Clairity Click-it: Culture of Philanthropy; Content Marketing; Newsletters + Opportunities

Clairity Click-it includes links to fundraising and nonprofit marketing resources from around the web.Hope you enjoyed/are enjoying the week-end! Please also enjoy these links, free resources and training opportunities.

Culture of Philanthropy

Click-it: Turning Board Members into Fundraisers: Q&A with Claire Axelrad. Emily Wang of Network for Good recently interviewed me on this subject. If you missed it, here’s your chance to check it out.

Integrated Donor-Centered Content Marketing

Click-it: The #1 Mistake Fundraisers Make When Collecting Stories. One of the best “gifts” of content you can offer folks is the gift of your nonprofit’s stories.  Learn from Vanessa Chase exactly how to collect the good ones. One big takeaway: Don’t assume folks won’t want to share their stories (just like you should never say “no” on behalf of a donor). Always ask!

Click-it: 10 reasons your newsletter could raise more money. Newsletters aren’t magic for every organization. But they can raise good money for most. Hands On Fundraising here offers a number of things that may be dampening the potential of your newsletter. I’ve picked my favorites and, of course, included my two cents – just can’t help myself!  Feel free to let me know if you disagree.

  1. Put your newsletter in an envelope. They tend to work much better that way than as a self-mailer. Folks tend to notice them more, and to spend more time taking a look before they decide to toss them – which of course you want to avoid! If it doesn’t get read, then all your hard work is for naught.
  2. Include a request for support. It really drives me insane when organizations don’t do this because they’re afraid of offending their readers.  Really?  If folks are offended by this, you really don’t need them on your mailing list.  Most folks want to help, but they won’t do so unless they know what could be accomplished with their philanthropy.  Tell them!
  3. Include a remit envelope. The easier you make it for folks to give to you, the better. It’s a favor to them as well as a favor to you. This is an opportunity to more than cover your mailing costs.  If you don’t believe this will work for you, test it. Randomly divide your mailing list (every other one is a good tactic) and mail to half without an envelope and half with. Also include a call to action in the body of your newsletter. Give folks a URL as well as a mailing address. See what your results are from each group. Do folks respond to the call to action alone? Or does adding the envelope boost response?
  4. Include helpful content. I often tell folks that if you want gifts you must give them.
  5. Is the newsletter all about your organization? Try to do more helping; less selling. And make it about what the donor has accomplished.

More Food for Thought

Click-it: Why Snail Mail Works Best. The Washington Intelligence Bureau here provides a number of reasons why direct mail still gets better results from email.  Here’s my favorite, and one that I’ve seen born out time and again: “Including a personalized post-it note and hand signing the note will appeal to the reader and could lead to an increased response rate.” If you’re not yet personalizing your appeals this way, this is the year to start!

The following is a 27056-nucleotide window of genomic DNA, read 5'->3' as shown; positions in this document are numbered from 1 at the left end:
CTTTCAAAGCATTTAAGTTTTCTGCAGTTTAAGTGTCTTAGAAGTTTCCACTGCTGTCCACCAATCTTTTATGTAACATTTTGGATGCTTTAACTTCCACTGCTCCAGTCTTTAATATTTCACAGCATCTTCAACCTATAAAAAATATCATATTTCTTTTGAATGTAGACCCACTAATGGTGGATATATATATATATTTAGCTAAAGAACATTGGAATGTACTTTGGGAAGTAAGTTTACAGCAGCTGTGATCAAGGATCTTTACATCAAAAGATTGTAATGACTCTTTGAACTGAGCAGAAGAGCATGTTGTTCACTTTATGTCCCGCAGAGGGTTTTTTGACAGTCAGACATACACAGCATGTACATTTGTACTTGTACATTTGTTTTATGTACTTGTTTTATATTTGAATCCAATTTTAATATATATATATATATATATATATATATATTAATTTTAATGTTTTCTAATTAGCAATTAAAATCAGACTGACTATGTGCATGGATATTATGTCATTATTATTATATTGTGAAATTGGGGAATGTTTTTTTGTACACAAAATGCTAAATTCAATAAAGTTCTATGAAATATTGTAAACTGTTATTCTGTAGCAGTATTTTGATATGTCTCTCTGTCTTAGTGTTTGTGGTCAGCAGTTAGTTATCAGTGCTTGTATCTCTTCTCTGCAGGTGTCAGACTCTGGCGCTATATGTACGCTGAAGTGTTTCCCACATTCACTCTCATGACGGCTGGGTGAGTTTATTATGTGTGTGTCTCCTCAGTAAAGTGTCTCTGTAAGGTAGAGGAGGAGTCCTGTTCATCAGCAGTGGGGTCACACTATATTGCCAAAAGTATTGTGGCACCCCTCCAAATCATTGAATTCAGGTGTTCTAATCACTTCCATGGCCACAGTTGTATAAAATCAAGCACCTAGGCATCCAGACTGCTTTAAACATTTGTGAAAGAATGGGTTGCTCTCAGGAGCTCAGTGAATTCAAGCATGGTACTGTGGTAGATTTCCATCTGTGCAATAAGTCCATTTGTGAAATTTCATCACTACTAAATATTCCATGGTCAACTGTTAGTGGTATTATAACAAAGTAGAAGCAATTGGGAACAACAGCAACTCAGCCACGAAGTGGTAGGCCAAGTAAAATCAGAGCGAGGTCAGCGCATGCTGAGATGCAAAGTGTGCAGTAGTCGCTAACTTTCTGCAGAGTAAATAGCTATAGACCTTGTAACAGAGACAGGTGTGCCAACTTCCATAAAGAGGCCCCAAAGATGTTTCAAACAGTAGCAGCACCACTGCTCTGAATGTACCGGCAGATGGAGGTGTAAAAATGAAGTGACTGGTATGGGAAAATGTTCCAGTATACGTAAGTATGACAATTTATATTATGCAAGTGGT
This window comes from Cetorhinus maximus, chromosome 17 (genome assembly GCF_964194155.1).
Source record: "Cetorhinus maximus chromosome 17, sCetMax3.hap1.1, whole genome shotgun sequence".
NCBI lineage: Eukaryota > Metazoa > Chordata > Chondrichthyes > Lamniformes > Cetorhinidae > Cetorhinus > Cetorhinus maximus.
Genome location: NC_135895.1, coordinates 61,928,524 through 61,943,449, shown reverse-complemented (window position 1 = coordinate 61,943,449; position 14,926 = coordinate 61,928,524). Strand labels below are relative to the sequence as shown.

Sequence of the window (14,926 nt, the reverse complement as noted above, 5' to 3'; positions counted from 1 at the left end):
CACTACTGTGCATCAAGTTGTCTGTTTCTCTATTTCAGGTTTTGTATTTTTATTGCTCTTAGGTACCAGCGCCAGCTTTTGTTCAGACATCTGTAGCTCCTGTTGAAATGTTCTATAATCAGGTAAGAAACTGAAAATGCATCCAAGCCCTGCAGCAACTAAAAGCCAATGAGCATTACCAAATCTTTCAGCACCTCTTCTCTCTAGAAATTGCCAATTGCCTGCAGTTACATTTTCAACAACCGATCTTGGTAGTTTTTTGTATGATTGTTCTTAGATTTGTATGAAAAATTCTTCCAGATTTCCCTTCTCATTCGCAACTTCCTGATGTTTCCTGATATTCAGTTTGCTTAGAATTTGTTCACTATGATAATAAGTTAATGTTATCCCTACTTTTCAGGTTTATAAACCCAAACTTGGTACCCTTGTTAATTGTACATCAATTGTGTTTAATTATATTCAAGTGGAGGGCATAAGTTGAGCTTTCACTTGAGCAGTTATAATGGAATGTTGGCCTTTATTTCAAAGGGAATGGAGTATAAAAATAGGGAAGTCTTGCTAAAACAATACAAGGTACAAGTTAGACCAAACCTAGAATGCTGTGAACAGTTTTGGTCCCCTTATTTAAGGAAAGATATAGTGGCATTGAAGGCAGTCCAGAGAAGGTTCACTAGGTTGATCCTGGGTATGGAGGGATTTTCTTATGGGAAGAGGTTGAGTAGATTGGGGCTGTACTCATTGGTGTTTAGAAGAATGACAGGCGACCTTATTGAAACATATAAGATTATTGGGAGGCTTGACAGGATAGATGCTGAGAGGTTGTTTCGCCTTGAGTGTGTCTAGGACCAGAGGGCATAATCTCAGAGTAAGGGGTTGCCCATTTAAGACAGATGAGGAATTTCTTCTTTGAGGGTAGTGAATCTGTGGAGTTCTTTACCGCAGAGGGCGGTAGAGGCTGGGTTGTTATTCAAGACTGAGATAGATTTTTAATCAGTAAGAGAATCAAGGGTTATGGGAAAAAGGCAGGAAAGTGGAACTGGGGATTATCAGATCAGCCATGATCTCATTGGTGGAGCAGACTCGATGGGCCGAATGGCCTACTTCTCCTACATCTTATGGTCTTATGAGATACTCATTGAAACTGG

FREE RESOURCES + EXAMPLES TO LEARN FROM

Click-it: Free White Paper: Raise More Money with Your Next Event. Thanks to canadahelps.org for this free resource.

 Click-it: Julia’s Nonprofit Social Media Checklist. Get this free checklist from Julia C. Campbell. She’s my go-to guru for all things nonprofit social media!

Click-it: 6 Great Nonprofit Website Examples To Learn From [Includes Free Downloadable Guide to Redesign Your Website]. The folks at CauseVox have culled six examples of killer nonprofit websites to offer you plenty of great ideas. You don’t need to reinvent the wheel!

Click-it: Free Downloadable Self-Awareness Tests. Thanks to Sandy Rees for sharing a link this week to the LonerWolf website. They believe in the power of self-knowledge through the exploration of personality. So do I! Take these tests to see where you fall on the introvert/extrovert scale; your personality type; your 5 top personality traits, your temperament and more.  It’s super helpful for teams to do this together.  And it may help you better understand the area of nonprofit work in which you’ll most shine.

Click-it: Major Gifts Academy [4 free videos]. Richard Perry and Jeff Schreifels of the Veritus Group are giving away a four-part video trainings series that will give you an indispensable tool designed specifically for creating those special relationships that lead to a successful major gift program. They have a more in-depth offering too, but this part is absolutely free. These guys are the real deal!

‘No-Show’ Events: Don’t Assume your Donors are Hermits

Stay_awayThinking about doing a “non-event” event where no one has to attend?  It sounds great on the face of it.  After all, Penelope Burk’s research revealed that many donors reported they like to receive invitations to events; they just prefer not to attend them. Win/win?

Not so much.  It depends why you’re hosting the event in the first place. If it’s your only method of fundraising for the entire year, then fine. Go right ahead. Whether folks attend or not doesn’t much matter. You’ve made your single annual ask, received your gift and you’re done. All you wanted was money. Once. Right? Hold on!Continue Reading

Clairity Click-it: Online Social Fundraising; Culture of Philanthropy; Events + Free Stuff

Mixed #nonprofit links and free resourcesHope you enjoy these links, free resources and training opportunities. Again, I’ve organized according to two of the top 5 areas I’m hoping you’re working on improving this year.  This week it’s:

  1. Online Social Fundraising